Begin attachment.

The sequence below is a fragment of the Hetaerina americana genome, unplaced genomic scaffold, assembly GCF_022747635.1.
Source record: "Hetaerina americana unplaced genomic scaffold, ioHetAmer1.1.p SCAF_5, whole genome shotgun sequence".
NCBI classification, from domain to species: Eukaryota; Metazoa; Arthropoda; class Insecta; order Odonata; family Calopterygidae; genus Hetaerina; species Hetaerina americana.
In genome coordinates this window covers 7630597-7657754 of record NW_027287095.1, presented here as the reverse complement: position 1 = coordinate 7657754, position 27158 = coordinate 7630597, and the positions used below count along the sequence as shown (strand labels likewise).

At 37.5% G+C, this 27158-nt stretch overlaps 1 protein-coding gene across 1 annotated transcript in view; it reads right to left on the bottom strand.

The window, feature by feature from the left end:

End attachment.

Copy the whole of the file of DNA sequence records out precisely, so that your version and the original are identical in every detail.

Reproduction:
The sequence below is a fragment of the Hetaerina americana genome, unplaced genomic scaffold, assembly GCF_022747635.1.
Source record: "Hetaerina americana unplaced genomic scaffold, ioHetAmer1.1.p SCAF_5, whole genome shotgun sequence".
NCBI classification, from domain to species: Eukaryota; Metazoa; Arthropoda; class Insecta; order Odonata; family Calopterygidae; genus Hetaerina; species Hetaerina americana.
In genome coordinates this window covers 7630597-7657754 of record NW_027287095.1, presented here as the reverse complement: position 1 = coordinate 7657754, position 27158 = coordinate 7630597, and the positions used below count along the sequence as shown (strand labels likewise).

At 37.5% G+C, this 27158-nt stretch overlaps 1 protein-coding gene across 1 annotated transcript in view; it reads right to left on the bottom strand.

The window, feature by feature from the left end: